In addition to a cast iron Dutch oven, there are a variety of tools which can help when cooking with a Dutch oven. Here is a list of accessories you might consider having accessible. If you are interested in purchasing any of the below items, just click on the green links:
Now you have a seasoned Dutch oven ready to go on your next camping trip. Hurray – no more hot dogs on a stick! But what exactly can you make in a Dutch oven? The Dutch oven can be used to create an entire meal from appetizers to desserts.
If you are cooking a full meal then you may want to have several Dutch ovens to cook with or in. You might even consider having racks and smaller pans to use inside the ovens. Almost any recipe you love at home can be done in a Dutch oven. You may need to adapt the amount of liquid since the closed lid creates a steaming affect on the food. Rather than trying to adapt your own recipe there are cookbooks available. If you are a novice and trying a recipe from a Dutch oven cookbook, you might want to follow the directions exactly for the best results. Only make adjustments after you have tried it at least once. Also make sure your Dutch oven matches the size in the recipe or you could have an unintended overflow.
There are several methods for cooking with a Dutch oven
including Bean Hole and Crock Pot cooking (see directions below). In general, there are two broad techniques. You can cook
with it or in it. When you cook with the Dutch oven, the food is placed directly into the oven. When you cook in the Dutch oven, food is placed in a
secondary pan and then on a trivet in the oven, usually this is done to prevent burning on the bottom. This is one technique where the Dutch oven actually acts as an oven.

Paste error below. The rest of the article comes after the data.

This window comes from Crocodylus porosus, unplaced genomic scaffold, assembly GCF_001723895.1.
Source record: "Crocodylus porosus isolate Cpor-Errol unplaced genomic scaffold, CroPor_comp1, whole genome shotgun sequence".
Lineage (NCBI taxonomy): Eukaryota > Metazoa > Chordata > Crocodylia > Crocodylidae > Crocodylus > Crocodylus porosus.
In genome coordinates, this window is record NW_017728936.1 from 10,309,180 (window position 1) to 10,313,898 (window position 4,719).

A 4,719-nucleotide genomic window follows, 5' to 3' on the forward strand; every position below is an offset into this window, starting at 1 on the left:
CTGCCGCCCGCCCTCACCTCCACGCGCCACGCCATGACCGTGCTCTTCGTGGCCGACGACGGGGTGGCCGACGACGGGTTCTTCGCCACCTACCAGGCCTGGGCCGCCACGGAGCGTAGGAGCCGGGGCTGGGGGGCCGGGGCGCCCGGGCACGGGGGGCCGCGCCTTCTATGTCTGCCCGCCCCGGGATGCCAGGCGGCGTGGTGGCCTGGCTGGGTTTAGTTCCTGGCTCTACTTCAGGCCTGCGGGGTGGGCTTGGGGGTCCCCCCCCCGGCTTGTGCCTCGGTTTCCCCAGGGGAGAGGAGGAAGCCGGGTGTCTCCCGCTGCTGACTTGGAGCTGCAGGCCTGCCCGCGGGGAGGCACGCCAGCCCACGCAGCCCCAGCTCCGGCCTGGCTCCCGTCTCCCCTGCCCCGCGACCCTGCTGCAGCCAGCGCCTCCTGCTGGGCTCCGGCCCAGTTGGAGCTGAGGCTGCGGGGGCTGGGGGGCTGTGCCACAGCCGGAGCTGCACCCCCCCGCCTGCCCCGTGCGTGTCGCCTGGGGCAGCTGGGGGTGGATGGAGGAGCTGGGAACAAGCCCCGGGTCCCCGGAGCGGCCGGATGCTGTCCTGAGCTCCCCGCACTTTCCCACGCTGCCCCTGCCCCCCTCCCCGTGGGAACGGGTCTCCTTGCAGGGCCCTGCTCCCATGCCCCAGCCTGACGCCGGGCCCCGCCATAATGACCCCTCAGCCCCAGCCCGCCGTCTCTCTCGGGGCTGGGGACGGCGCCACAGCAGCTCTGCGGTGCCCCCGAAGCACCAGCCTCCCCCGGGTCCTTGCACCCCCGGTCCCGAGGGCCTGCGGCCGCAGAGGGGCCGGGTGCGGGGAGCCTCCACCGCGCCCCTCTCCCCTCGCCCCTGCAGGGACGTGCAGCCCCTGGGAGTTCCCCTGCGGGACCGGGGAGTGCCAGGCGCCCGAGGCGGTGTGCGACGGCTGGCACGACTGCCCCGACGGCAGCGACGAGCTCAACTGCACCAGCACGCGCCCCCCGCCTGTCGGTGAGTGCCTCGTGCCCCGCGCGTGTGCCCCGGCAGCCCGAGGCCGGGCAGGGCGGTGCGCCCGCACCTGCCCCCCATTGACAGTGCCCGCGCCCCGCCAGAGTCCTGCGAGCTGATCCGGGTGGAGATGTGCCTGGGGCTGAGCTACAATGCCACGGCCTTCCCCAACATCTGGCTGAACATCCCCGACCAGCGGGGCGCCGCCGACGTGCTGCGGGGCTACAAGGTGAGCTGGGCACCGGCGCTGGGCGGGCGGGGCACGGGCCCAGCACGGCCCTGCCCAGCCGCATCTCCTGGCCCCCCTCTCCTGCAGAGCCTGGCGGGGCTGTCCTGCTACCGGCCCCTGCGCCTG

Dutch oven not properly seasoned
Food was left in the pot after cooking
One other technique involves using multiple Dutch ovens called Stack Cooking. This is best done when the food needs the same amount of heat on top and bottom. To do stack cooking, simply place coals under the largest Dutch oven and place food inside. Place coals on the lid but make sure to leave room for the legs of the small Dutch oven. Once the smaller Dutch oven is in place, fill it with food and cover, then place coals on top.
Here are some hints for making your Dutch oven cooking
experience more successful:
Now you know what and how you can cook but there is one more key component to cooking with a Dutch oven. What will be your heat source? With a kitchen style Dutch oven you can use your stove or oven at home as well as a grill or propane burner. With a camp Dutch oven you can use a campfire of wood or charcoal.
Cooking with charcoal can be in a grill, at a campfire site, or even in a backyard fire pit. In my backyard I have a small metal fire pit, which my family often sits around with a wood fire going. So when I tried Dutch oven cooking, I used charcoal in my fire pit and had good success.
If you opt for charcoal remember to leave room for the bag in your gear. Here are a few advantages of using charcoal:
Charcoal can be arranged in a variety of patterns. You want to avoid bunching of the briquettes as this will cause hot spots in your cooking. Here are three possible patterns:
Obviously when working with any kind of fire there are hazards. Here are a few safety tips for working with charcoal:
Wind, food type, and outside temperature can affect the temperature when cooking. Cool air temperatures, high altitudes, shade and high humidity will decrease the amount of heat generated by briquettes. Hot air temperatures, low altitude, direct sunlight, and wind will increase the amount of heat generated by briquettes. Additionally the more metal, volume of food, and internal air space you have to heat up the more heat will be required to bring your oven to the desired temperature. If you are in a hurry or short on coals you can cover the Dutch oven with aluminum foil to help keep the heat focused.